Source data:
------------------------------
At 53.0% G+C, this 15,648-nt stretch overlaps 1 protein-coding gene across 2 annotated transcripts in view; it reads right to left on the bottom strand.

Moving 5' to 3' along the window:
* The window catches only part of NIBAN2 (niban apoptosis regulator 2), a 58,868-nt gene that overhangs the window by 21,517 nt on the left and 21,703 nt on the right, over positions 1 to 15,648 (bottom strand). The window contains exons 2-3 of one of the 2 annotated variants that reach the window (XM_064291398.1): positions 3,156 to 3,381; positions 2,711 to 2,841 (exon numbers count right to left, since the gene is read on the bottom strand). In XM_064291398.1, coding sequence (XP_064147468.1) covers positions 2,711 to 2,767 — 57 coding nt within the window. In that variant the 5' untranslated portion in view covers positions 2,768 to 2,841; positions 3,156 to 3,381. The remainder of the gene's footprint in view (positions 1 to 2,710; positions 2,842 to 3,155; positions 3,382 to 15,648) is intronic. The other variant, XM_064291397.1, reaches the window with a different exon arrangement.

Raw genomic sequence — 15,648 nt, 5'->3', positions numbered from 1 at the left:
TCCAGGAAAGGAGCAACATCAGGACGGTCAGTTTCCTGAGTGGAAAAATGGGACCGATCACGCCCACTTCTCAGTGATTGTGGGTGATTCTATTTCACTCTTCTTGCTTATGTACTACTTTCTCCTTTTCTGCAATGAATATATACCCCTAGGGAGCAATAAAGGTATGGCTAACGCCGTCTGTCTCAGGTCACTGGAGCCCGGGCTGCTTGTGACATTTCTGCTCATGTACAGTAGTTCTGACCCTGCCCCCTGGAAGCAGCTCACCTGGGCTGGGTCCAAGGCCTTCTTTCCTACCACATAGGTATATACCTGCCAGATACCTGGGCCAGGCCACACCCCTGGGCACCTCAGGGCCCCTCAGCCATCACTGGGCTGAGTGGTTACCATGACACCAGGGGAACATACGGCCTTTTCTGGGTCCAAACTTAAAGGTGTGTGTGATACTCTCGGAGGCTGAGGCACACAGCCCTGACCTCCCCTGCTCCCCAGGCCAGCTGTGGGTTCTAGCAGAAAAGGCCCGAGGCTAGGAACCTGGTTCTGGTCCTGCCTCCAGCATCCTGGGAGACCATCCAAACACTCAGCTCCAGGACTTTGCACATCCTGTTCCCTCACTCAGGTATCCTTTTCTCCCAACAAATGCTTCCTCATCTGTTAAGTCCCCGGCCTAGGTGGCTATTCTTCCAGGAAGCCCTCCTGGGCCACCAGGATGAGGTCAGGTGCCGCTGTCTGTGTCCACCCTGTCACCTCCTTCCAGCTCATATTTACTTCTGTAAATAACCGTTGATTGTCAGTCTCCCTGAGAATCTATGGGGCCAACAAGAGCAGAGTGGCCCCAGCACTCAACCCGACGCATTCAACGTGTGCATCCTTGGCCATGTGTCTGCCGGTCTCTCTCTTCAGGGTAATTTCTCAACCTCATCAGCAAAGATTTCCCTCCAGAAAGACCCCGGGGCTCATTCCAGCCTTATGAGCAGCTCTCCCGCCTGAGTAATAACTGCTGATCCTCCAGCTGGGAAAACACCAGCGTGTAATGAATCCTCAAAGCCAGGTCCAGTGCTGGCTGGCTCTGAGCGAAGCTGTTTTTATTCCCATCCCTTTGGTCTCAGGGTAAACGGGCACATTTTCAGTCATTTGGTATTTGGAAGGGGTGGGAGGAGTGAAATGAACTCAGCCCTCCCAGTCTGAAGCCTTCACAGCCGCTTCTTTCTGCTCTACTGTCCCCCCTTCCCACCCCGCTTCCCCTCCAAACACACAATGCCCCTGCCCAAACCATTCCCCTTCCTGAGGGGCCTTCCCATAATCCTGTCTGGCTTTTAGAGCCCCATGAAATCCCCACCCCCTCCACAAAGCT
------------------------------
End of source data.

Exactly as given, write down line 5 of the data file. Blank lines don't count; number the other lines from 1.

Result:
TCCAGGAAAGGAGCAACATCAGGACGGTCAGTTTCCTGAGTGGAAAAATGGGACCGATCACGCCCACTTCTCAGTGATTGTGGGTGATTCTATTTCACTCTTCTTGCTTATGTACTACTTTCTCCTTTTCTGCAATGAATATATACCCCTAGGGAGCAATAAAGGTATGGCTAACGCCGTCTGTCTCAGGTCACTGGAGCCCGGGCTGCTTGTGACATTTCTGCTCATGTACAGTAGTTCTGACCCTGCCCCCTGGAAGCAGCTCACCTGGGCTGGGTCCAAGGCCTTCTTTCCTACCACATAGGTATATACCTGCCAGATACCTGGGCCAGGCCACACCCCTGGGCACCTCAGGGCCCCTCAGCCATCACTGGGCTGAGTGGTTACCATGACACCAGGGGAACATACGGCCTTTTCTGGGTCCAAACTTAAAGGTGTGTGTGATACTCTCGGAGGCTGAGGCACACAGCCCTGACCTCCCCTGCTCCCCAGGCCAGCTGTGGGTTCTAGCAGAAAAGGCCCGAGGCTAGGAACCTGGTTCTGGTCCTGCCTCCAGCATCCTGGGAGACCATCCAAACACTCAGCTCCAGGACTTTGCACATCCTGTTCCCTCACTCAGGTATCCTTTTCTCCCAACAAATGCTTCCTCATCTGTTAAGTCCCCGGCCTAGGTGGCTATTCTTCCAGGAAGCCCTCCTGGGCCACCAGGATGAGGTCAGGTGCCGCTGTCTGTGTCCACCCTGTCACCTCCTTCCAGCTCATATTTACTTCTGTAAATAACCGTTGATTGTCAGTCTCCCTGAGAATCTATGGGGCCAACAAGAGCAGAGTGGCCCCAGCACTCAACCCGACGCATTCAACGTGTGCATCCTTGGCCATGTGTCTGCCGGTCTCTCTCTTCAGGGTAATTTCTCAACCTCATCAGCAAAGATTTCCCTCCAGAAAGACCCCGGGGCTCATTCCAGCCTTATGAGCAGCTCTCCCGCCTGAGTAATAACTGCTGATCCTCCAGCTGGGAAAACACCAGCGTGTAATGAATCCTCAAAGCCAGGTCCAGTGCTGGCTGGCTCTGAGCGAAGCTGTTTTTATTCCCATCCCTTTGGTCTCAGGGTAAACGGGCACATTTTCAGTCATTTGGTATTTGGAAGGGGTGGGAGGAGTGAAATGAACTCAGCCCTCCCAGTCTGAAGCCTTCACAGCCGCTTCTTTCTGCTCTACTGTCCCCCCTTCCCACCCCGCTTCCCCTCCAAACACACAATGCCCCTGCCCAAACCATTCCCCTTCCTGAGGGGCCTTCCCATAATCCTGTCTGGCTTTTAGAGCCCCATGAAATCCCCACCCCCTCCACAAAGCT